Attempts to use well-defined silica supported tantalum imido amido complex for C-H activation reactions

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Activation of NH3 and H2: Mechanistic insight through bond activation reactions


Introduction to ammonia and its properties

Ammonia is one of the most highly produced chemicals in the world (around 150 million tons per year) and has widespread use in many sectors.[1-5] Being an important source of nitrogen for living systems it contributes significantly to the nutritional needs of organisms by serving as a precursor to food and fertilizers. It is directly or indirectly a building block for the synthesis of many nitrogen-containing pharmaceuticals, therefore it has large applications in the production of fertilizers, chemicals, precursors, cleaners, vehicle fuel as well as explosives. The activation of ammonia has therefore attracted increasing interest over the years.
According to its structure, ammonia consists of one nitrogen atom covalently bonded to three hydrogen atoms. The nitrogen atom in the molecule has a lone electron pair, which makes NH3 a moderate base (pKb § 9.2 (H20)). The lone pair of electrons on the nitrogen induces the 107° H…N…H bond angle and ensuing triangular pyramid shape gives a dipole moment to the molecule by making it polar. Ammonia is very weak acid (pKa § 38 (H20)) and the N-H bond enthalpy is calculated as 107 kcal/ mol.
These characterizations combined with ammonia’s toxicity, danger and corrosiveness mostly explain the paucity of mild route for direct ammonia transformation to added-value products. Chapter IV will report more detailed discussion for full catalytic transformation of ammonia to amine and will focus on the preliminary transition metal activation of ammonia.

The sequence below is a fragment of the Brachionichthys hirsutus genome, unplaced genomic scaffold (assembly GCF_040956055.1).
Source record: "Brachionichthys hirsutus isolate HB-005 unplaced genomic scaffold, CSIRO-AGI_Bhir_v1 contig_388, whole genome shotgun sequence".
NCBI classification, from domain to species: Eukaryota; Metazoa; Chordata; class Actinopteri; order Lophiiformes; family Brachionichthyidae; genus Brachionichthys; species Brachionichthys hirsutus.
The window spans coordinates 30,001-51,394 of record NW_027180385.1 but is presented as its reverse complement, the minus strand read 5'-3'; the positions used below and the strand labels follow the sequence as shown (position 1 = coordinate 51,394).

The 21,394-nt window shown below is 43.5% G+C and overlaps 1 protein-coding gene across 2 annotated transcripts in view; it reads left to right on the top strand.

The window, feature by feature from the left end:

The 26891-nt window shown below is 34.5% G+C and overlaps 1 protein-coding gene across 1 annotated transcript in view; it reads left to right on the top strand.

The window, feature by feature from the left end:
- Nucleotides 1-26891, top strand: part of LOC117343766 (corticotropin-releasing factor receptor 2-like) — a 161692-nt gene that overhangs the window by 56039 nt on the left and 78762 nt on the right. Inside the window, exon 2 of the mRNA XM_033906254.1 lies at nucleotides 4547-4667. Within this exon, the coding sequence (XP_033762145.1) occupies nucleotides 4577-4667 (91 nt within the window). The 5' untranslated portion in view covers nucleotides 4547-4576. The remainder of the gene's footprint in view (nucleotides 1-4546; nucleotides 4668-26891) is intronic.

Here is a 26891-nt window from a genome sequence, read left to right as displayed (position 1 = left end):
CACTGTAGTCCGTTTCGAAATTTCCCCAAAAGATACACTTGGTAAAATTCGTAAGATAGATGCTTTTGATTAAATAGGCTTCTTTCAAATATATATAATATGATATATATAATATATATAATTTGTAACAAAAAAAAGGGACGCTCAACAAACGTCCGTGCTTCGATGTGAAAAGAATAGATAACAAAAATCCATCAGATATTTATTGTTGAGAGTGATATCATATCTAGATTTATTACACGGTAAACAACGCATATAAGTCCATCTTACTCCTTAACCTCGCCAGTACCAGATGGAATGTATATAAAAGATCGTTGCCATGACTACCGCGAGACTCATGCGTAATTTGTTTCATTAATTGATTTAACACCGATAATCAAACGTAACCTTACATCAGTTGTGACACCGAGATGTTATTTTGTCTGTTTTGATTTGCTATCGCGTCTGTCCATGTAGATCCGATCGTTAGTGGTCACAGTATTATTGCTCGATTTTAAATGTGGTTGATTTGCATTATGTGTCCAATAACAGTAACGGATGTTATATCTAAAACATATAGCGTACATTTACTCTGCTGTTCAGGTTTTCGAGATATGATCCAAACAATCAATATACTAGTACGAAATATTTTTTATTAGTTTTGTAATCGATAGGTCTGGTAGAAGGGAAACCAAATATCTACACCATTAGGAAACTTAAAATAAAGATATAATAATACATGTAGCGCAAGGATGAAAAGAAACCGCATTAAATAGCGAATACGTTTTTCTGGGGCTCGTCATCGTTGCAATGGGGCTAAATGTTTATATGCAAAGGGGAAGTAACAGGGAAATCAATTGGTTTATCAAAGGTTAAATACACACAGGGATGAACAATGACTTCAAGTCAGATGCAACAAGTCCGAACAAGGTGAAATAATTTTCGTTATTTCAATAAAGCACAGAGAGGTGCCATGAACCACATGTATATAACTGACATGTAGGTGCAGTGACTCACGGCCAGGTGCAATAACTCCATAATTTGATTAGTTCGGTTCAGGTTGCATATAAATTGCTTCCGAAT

Activation of ammonia N-H bond

The interaction of the ammonia N-H bond with transition metal centers as well as with main group element atoms is of great importance in many fields such as catalysis, surface science, and material synthesis. However the main hurdle for this activation by the transition metal is to generate Lewis acid-base adducts, like “Werner’s complexes” with ammonia due to its electrophilicity.
This chapter will start with the significant results and challenging studies on ammonia N-H bond activation in addition to the mechanistic insights in the literature and will continue with the description of our results concerning this bond cleavage.

Ammonia oxidative addition by transition metal complexes:

Transition-metal complexes may react with many other small molecules by inserting into generally unreactive X-H bonds. This process, termed oxidative addition, is useful for chemical synthesis by enabling the catalysis of reactions of H2 (hydrogenation), H-SiR3 (hydrosilation), H-BR2 (hydroboration), C-H (hydroarylation, alkane dehydrogenation) that yield products ranging from chemical feedstocks to pharmaceuticals.[13] Oxidative addition of the ammonia N-H bond can similarly be regarded as a model reaction for the development of new catalytic reaction cycles which involve the N–H bond cleavage of NH3 by insertion of a transition metal as a key-step. Even though ammonia activation by transition metal complexes has difficulties, there are some well-defined examples that have been reported:
The study of Casalnuovo and Milstein in 1987[14] on ammonia activation over late-transition-metal iridium (I) complex [Ir(PEt3)2(C2H4)Cl] led to the bimetallic amido-hydride complex including isolation, structural characterization, and reactivity of the product as given in Scheme 1, while Eq. 3 describes the oxidative addition of ammonia N-H bond over starting Ir(PEt3)2Cl species.
This reaction was crucial as it described for the first time the ammonia activation by electron-rich, low-valent, sterically unhindered transition metal complex and cleaving the N-H bond of ammonia by oxidative addition.